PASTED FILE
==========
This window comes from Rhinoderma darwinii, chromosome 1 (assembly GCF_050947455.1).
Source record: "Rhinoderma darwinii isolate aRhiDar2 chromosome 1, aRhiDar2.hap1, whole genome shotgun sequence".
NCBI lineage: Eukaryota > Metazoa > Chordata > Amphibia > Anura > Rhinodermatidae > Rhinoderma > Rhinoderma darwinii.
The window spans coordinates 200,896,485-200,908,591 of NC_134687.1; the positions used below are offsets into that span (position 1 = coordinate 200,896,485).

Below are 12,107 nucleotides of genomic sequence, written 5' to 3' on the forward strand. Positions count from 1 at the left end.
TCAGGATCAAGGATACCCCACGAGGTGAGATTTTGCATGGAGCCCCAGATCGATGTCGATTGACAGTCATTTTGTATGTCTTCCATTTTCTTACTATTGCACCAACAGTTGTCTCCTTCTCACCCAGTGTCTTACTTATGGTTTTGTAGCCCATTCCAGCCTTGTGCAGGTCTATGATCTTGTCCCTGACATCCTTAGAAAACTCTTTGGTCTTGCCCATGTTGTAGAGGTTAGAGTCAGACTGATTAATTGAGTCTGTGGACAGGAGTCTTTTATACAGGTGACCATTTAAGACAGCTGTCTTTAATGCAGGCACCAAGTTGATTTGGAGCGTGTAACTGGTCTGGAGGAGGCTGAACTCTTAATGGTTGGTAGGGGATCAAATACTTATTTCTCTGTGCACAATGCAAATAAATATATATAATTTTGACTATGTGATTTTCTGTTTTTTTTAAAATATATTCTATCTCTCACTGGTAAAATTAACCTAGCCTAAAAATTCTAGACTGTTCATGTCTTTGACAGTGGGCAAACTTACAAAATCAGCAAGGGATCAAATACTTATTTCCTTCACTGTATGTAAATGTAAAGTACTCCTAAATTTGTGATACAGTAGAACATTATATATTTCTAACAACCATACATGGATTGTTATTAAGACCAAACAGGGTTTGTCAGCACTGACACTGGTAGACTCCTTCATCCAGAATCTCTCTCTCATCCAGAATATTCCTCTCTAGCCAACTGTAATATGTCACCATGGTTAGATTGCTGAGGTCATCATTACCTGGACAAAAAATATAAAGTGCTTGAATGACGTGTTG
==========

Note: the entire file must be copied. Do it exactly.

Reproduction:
This window comes from Rhinoderma darwinii, chromosome 1 (assembly GCF_050947455.1).
Source record: "Rhinoderma darwinii isolate aRhiDar2 chromosome 1, aRhiDar2.hap1, whole genome shotgun sequence".
NCBI lineage: Eukaryota > Metazoa > Chordata > Amphibia > Anura > Rhinodermatidae > Rhinoderma > Rhinoderma darwinii.
The window spans coordinates 200,896,485-200,908,591 of NC_134687.1; the positions used below are offsets into that span (position 1 = coordinate 200,896,485).

Below are 12,107 nucleotides of genomic sequence, written 5' to 3' on the forward strand. Positions count from 1 at the left end.
TCAGGATCAAGGATACCCCACGAGGTGAGATTTTGCATGGAGCCCCAGATCGATGTCGATTGACAGTCATTTTGTATGTCTTCCATTTTCTTACTATTGCACCAACAGTTGTCTCCTTCTCACCCAGTGTCTTACTTATGGTTTTGTAGCCCATTCCAGCCTTGTGCAGGTCTATGATCTTGTCCCTGACATCCTTAGAAAACTCTTTGGTCTTGCCCATGTTGTAGAGGTTAGAGTCAGACTGATTAATTGAGTCTGTGGACAGGAGTCTTTTATACAGGTGACCATTTAAGACAGCTGTCTTTAATGCAGGCACCAAGTTGATTTGGAGCGTGTAACTGGTCTGGAGGAGGCTGAACTCTTAATGGTTGGTAGGGGATCAAATACTTATTTCTCTGTGCACAATGCAAATAAATATATATAATTTTGACTATGTGATTTTCTGTTTTTTTTAAAATATATTCTATCTCTCACTGGTAAAATTAACCTAGCCTAAAAATTCTAGACTGTTCATGTCTTTGACAGTGGGCAAACTTACAAAATCAGCAAGGGATCAAATACTTATTTCCTTCACTGTATGTAAATGTAAAGTACTCCTAAATTTGTGATACAGTAGAACATTATATATTTCTAACAACCATACATGGATTGTTATTAAGACCAAACAGGGTTTGTCAGCACTGACACTGGTAGACTCCTTCATCCAGAATCTCTCTCTCATCCAGAATATTCCTCTCTAGCCAACTGTAATATGTCACCATGGTTAGATTGCTGAGGTCATCATTACCTGGACAAAAAATATAAAGTGCTTGAATGACGTGTTG